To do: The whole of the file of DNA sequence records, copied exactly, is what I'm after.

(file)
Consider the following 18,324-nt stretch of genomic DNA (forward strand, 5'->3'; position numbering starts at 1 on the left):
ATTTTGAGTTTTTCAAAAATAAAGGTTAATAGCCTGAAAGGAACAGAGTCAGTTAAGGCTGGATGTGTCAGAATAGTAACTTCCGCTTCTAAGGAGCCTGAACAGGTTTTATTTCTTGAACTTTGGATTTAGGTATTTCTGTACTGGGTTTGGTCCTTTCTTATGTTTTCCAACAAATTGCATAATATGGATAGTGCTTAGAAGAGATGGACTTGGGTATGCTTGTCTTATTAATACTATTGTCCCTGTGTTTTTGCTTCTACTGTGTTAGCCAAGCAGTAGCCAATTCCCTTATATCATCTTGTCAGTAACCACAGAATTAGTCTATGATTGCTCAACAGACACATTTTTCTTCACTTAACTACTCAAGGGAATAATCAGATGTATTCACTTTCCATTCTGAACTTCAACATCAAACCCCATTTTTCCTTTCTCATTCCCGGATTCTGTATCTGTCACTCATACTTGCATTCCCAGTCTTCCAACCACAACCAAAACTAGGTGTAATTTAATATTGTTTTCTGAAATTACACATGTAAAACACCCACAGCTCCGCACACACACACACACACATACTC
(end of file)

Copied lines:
Consider the following 18,324-nt stretch of genomic DNA (forward strand, 5'->3'; position numbering starts at 1 on the left):
ATTTTGAGTTTTTCAAAAATAAAGGTTAATAGCCTGAAAGGAACAGAGTCAGTTAAGGCTGGATGTGTCAGAATAGTAACTTCCGCTTCTAAGGAGCCTGAACAGGTTTTATTTCTTGAACTTTGGATTTAGGTATTTCTGTACTGGGTTTGGTCCTTTCTTATGTTTTCCAACAAATTGCATAATATGGATAGTGCTTAGAAGAGATGGACTTGGGTATGCTTGTCTTATTAATACTATTGTCCCTGTGTTTTTGCTTCTACTGTGTTAGCCAAGCAGTAGCCAATTCCCTTATATCATCTTGTCAGTAACCACAGAATTAGTCTATGATTGCTCAACAGACACATTTTTCTTCACTTAACTACTCAAGGGAATAATCAGATGTATTCACTTTCCATTCTGAACTTCAACATCAAACCCCATTTTTCCTTTCTCATTCCCGGATTCTGTATCTGTCACTCATACTTGCATTCCCAGTCTTCCAACCACAACCAAAACTAGGTGTAATTTAATATTGTTTTCTGAAATTACACATGTAAAACACCCACAGCTCCGCACACACACACACACACATACTC